Safety from war does not come without struggle—bringing hope to Syrian refugees


The terror and violence became unbearable. At 4 a.m. around two years ago, Yusuf and Fatima Assad* gathered their nine children and left their house, possessions and comfort to search for a better life, away from bombings and turmoil.

The Assad family is just one of millions who have fallen victim to the unrelenting civil war in Syria, which first struck the nation four years ago. Since then, close to 1.08 million registered Syrian refugees have settled in Lebanon, located just west of Syria.

There was no turning back. Seconds after they left, Yusuf looked back, only to see a bomb destroy their house and everything in it. They moved forward, cramming their children on a bus, along with many other people fleeing for the same purpose.

Today, the Assad family lives in safety in the Bekaa Valley, nestled in the heart of Lebanon. But that safety does not come without struggle.

The family of 11 resides in a tent—complete with a wooden frame and Nylon tarp. It includes two sleeping areas, a living area and a small space for cooking.

Though grateful for what they do have, the Assad family dreads the approach of winter, for it brings a brutal bite.

Winter came…

When the first winter struck, they had little physical preparations to handle the freezing temperatures and abundance of snow.

"We would have to take turns staying awake to clean the snow off the roof so our tent wouldn't collapse," Yusuf explained.

Snow was on the ground for nearly 60 days straight, they said, causing them to huddle together for warmth.

Fatima added, "We were so happy to arrive here from Syria. But then the snow came and covered the entire camp and we had nothing to keep warm."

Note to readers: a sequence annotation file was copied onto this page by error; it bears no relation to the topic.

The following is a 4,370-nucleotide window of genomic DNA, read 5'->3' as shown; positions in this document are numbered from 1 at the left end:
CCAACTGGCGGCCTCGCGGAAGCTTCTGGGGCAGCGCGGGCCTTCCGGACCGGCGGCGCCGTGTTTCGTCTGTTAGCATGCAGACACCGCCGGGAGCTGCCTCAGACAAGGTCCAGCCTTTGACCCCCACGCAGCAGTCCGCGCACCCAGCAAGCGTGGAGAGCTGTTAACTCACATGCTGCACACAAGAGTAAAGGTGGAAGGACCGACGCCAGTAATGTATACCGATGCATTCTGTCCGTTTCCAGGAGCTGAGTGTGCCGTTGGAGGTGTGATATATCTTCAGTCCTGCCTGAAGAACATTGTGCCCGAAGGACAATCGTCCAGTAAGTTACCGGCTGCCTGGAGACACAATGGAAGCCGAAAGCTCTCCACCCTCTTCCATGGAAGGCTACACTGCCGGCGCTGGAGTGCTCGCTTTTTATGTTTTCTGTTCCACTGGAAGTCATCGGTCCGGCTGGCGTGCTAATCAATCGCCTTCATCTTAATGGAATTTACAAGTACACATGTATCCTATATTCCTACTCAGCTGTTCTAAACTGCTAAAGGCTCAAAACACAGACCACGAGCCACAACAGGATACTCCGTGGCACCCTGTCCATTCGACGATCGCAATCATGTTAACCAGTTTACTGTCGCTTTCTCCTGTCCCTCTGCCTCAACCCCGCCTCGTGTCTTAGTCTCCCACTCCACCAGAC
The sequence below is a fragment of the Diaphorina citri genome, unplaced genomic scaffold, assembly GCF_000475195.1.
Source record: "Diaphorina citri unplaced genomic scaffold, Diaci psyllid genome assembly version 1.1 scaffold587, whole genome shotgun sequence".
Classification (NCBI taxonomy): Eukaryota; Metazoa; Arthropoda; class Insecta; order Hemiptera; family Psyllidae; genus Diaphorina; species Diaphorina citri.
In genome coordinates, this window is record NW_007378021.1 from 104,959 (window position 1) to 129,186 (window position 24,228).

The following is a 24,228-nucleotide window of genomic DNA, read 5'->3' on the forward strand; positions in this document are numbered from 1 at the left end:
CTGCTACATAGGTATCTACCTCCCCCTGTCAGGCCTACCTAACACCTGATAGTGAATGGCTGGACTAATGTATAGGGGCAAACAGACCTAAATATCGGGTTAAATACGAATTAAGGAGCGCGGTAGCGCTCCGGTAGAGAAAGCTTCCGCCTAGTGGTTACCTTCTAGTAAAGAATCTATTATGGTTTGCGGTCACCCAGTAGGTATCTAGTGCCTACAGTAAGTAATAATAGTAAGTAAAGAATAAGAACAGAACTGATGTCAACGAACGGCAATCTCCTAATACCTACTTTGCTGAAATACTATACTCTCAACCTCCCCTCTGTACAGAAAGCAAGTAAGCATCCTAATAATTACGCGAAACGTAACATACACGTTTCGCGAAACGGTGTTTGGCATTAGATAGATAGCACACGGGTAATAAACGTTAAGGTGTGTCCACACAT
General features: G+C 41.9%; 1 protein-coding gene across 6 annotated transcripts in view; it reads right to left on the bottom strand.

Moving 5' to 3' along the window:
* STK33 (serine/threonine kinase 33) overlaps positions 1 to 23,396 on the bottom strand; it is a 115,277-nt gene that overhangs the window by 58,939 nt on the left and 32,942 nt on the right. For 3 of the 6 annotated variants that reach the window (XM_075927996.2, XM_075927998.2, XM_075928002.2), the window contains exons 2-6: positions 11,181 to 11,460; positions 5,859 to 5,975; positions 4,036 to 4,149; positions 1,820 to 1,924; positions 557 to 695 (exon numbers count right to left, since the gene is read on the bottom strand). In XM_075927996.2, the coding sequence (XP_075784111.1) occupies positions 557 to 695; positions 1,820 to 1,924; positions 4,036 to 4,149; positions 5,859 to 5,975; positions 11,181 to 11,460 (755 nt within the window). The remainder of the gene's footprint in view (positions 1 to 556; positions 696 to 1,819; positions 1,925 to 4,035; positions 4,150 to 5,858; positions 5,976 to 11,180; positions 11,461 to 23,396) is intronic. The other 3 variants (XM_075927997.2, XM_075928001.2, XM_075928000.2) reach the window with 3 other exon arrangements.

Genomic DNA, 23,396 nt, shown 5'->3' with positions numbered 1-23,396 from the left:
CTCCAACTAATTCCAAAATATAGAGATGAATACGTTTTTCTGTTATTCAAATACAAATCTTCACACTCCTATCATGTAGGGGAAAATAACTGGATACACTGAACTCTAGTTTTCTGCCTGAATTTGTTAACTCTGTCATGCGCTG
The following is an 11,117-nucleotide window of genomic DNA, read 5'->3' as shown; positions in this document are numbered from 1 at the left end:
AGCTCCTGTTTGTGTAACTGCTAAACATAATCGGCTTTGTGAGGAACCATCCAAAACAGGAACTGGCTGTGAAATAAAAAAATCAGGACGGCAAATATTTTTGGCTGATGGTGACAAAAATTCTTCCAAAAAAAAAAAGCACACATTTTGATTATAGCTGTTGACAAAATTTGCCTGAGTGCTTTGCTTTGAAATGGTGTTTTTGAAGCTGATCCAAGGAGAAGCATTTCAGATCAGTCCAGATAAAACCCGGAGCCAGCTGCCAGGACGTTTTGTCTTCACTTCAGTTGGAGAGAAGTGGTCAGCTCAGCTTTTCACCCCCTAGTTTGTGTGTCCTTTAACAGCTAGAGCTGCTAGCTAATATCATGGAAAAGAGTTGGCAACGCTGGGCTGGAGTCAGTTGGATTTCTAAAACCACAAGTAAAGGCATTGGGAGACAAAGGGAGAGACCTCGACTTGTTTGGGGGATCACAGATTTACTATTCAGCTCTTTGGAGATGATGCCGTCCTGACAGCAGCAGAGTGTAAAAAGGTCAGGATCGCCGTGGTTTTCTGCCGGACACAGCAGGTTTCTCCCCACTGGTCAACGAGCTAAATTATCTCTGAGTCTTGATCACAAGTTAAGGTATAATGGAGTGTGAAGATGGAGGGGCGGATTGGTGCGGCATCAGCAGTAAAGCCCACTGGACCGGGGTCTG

…then hope arrived

In the nick of time, they said, visitors from the local church showed up with life-saving items.

"People came from the church bringing blankets and heaters and other provisions. We were so thankful to them for helping us," Yusuf said joyfully. "The generosity was overwhelming."

In the center of the living area is a heater for the family to circle around during the frigid winter months. In the bedroom are mattresses and blankets stacked high to the roof for the children and parents to lie on at night. In the cooking area is a small stove to heat water and cook hot meals.

These necessary survival materials were hand-delivered by members of local Lebanese churches, who simply just want to be the hands and feet of Jesus Christ.

Jihad, a Lebanese pastor who helps coordinate some of the deliveries, said he is certain God is using them to bring hope to the refugees.

"(The refugees) have nothing, not even one pound in their pocket when they come," he said. "We are doing our best to help them…We believe that God is turning everything upside down in our area so that we can plant the seeds, and we are sure God is planning something more amazing in our area."

Today, the Assad family lives in safety and is able to stay warm during the winter months, as do many other Syrian refugee families living in Lebanon. But more importantly, through the generosity of the church, they have seen Christ's abiding love.

When an alien resides with you in your land, you shall not oppress the alien. The alien who resides with you shall be to you as the citizen among you; you shall love the alien as yourself, for you were aliens in the land of Egypt: I am the Lord your God. (Lev. 19:33-34, NRSV)

How you can help

You can help Lebanese churches be the hands and feet of Christ to the Syrian refugees! Through Texas Baptists' partnership with the Lebanese Society for Educational and Social Development, we are helping purchase winter survival materials for the local churches to distribute. Find out how to give at texasbaptists.org/refugeerelief.

*name has been changed

Related articles: Texas Baptists raise over $26,000 to aid Syrian refugees in Lebanon / Texas Baptists respond to Syrian Refugee Crisis / ‘Tis the season—for refugees—to merely survive